How do social partners and new players respond to the collaborative economy in Denmark? – University of Copenhagen

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12 April 2018

How do social partners and new players respond to the collaborative economy in Denmark?

This report present the results of the Danish part of a EU-project, which investigates how traditional players on the labour market (trade unions, employers' associations, government) as well as new players (platforms, platform workers/providers) experience and respond to the collaborative economy. The study focuses on three industries – transport, hotels and restaurants and cleaning. Five case platforms are studied in detail: two labour platforms (Happy Helper, Chabber), two capital platforms (Airbnb and GoMore) and a combination of the two platform types (Uber). Methodologically, the project includes desk research, interviews and focus groups among all types of actors involved in the collaborative economy.

Today, the legal status of most platform workers in Denmark is ‘self-employed without employees’, and most labour platforms are perceived as facilitators of self-employment, i.e. they do not have employer status. This means that most workers in the collaborative economy are covered by company law. It also means that platform workers must report their income to the Danish tax authorities themselves. Regarding providers on capital platforms, i.e. citizens that rent out their home, car or other assets, they are also obliged to report this income to the tax authorities themselves. In general, the size of the collaborative economy in Denmark is still limited. Most platform workers/providers use the platforms to obtain an extra income, which means that they still depend on other sources as their main income.

One of the potentials in platform work seems to be the employment of vulnerable groups on the labour market. The flexibility of platform work (that you can sign in and out on a daily basis) suits those with chronic diseases well as they rarely know in advance if they have the health to work on a specific day. Also, the platforms allow migrants with limited language skills in Danish to enter the labour market. The tax issue is perceived as one of the main challenges and barriers for further growth in the collaborative economy – it is addressed by all involved actors interviewed, and all wish for clearer rules and easy ways to report income to SKAT. Many also argue for an automatic reporting of data from the platforms to SKAT. Furthermore, especially with regards to the labour platforms, it seems that the distribution of risks and the price setting mechanisms are areas of concern for both platform owners and workers. Most labour platforms facilitate solo self-employment of a relatively low volume per worker. This means that most workers neither are full time self-employed, registered in the VAT-register and obtain sufficient earnings to insure themselves and their work, nor are they employees hired by employers that pay and cover most of the risks involved in the work. Some platforms try to resolve this challenge by creating possibilities of full-time self-employment with higher hourly prices and/or private insurance schemes, whereas others have resolved it by creating a temporary work agency and attaining an employer status.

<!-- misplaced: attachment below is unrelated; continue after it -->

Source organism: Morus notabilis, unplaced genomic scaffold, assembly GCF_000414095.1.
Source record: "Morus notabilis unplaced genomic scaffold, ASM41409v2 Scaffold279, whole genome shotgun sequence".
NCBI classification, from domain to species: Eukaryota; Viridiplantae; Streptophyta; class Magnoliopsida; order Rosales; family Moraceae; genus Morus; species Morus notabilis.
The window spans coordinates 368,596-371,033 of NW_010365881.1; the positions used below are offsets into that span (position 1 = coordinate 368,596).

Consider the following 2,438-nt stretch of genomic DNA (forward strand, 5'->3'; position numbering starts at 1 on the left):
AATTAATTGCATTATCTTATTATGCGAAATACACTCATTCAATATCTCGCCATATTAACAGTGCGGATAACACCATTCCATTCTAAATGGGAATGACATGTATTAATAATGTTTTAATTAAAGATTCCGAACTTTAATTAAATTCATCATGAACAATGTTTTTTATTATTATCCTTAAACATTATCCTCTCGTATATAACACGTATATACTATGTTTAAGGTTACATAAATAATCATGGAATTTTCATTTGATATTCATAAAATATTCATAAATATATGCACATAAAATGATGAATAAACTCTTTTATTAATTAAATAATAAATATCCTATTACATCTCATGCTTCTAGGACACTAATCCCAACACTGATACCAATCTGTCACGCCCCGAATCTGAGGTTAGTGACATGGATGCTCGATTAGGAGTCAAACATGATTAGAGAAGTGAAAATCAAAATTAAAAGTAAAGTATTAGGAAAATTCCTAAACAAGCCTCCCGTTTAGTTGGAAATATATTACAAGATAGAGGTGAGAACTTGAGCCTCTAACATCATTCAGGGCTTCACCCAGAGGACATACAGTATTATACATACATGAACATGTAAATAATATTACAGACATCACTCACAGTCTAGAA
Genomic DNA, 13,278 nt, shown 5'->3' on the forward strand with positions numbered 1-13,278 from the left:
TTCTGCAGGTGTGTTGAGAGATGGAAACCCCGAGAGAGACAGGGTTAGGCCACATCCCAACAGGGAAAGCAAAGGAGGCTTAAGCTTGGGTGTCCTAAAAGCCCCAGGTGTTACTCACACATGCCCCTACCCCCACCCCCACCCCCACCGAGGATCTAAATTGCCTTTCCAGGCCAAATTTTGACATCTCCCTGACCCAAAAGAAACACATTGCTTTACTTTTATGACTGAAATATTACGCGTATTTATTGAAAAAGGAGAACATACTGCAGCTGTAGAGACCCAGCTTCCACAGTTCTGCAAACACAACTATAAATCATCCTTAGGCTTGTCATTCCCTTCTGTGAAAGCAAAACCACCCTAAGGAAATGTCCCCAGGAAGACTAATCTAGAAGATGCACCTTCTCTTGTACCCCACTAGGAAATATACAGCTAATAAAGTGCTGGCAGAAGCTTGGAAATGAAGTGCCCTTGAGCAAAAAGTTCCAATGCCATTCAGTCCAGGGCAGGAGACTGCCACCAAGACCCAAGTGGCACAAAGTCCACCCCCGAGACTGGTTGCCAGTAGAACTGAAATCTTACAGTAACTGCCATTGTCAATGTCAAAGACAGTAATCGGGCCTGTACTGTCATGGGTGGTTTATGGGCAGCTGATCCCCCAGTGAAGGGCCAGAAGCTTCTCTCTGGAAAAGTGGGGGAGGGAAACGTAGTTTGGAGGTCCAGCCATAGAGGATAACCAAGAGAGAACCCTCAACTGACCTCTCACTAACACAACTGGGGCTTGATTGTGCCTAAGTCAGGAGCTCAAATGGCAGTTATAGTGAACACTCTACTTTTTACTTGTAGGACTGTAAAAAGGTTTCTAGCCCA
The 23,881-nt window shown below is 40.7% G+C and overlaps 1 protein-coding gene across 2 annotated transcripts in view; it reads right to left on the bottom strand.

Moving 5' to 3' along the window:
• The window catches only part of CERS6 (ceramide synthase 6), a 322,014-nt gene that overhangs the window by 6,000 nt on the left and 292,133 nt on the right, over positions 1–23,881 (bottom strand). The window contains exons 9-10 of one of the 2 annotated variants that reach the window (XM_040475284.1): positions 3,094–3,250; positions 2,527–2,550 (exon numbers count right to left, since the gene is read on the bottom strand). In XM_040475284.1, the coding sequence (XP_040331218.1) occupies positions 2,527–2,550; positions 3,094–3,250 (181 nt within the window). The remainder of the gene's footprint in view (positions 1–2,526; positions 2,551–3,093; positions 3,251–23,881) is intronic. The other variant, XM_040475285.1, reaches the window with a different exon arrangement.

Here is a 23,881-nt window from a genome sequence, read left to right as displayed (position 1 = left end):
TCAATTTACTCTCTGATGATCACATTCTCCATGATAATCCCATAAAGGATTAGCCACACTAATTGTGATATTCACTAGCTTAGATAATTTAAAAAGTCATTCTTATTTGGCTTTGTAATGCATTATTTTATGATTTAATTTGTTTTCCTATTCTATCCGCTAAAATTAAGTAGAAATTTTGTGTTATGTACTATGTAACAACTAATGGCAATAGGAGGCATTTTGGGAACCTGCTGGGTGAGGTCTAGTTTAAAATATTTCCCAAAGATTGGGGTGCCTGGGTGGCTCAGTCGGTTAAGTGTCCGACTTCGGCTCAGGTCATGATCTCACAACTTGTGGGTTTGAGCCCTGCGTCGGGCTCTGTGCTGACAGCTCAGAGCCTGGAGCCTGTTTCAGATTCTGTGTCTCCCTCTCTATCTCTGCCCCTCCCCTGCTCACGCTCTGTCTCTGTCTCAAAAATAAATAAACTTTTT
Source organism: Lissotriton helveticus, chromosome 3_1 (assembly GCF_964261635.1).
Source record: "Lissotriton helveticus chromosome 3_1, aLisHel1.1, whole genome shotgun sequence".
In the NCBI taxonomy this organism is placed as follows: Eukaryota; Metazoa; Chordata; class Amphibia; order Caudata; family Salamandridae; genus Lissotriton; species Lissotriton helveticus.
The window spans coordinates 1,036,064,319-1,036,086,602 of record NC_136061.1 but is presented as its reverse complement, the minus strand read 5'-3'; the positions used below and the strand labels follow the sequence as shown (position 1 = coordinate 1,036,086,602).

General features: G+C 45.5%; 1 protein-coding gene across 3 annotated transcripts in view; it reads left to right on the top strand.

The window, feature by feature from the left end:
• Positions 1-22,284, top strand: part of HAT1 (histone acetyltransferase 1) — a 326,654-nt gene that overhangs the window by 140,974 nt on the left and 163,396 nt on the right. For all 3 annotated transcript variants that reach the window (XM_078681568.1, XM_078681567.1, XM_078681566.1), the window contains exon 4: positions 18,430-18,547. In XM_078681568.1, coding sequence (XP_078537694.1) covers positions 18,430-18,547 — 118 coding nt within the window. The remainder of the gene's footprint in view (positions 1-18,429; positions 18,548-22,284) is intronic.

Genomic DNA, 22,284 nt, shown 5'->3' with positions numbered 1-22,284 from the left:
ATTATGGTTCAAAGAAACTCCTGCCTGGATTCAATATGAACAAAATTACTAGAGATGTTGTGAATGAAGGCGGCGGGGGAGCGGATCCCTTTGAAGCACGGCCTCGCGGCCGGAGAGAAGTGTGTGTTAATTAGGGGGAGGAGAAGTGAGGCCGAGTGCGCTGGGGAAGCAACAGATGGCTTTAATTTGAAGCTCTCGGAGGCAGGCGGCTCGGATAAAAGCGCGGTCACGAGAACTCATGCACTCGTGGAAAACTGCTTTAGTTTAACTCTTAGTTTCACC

For the unions, the lack of social benefits in platform work appears to be a main concern. However, most workers/providers perceive their income via the platforms as an income supplement, which means that they are not as concerned as the unions about this issue. The employers’ organisations mention the unequal competition between platforms and traditional companies as a challenge. However, the limited size of the platform companies and their current customer base are reasons why the platforms are not perceived as a serious competition yet.  

The Danish part of the study has been conducted by Associate Professor Anna Ilsøe and Research Assistant Louise Weber Madsen, FAOS.

Read the publication: Industrial Relations and Social Dialogue in the Age of Collaborative economy (IRSDACE), National report Denmark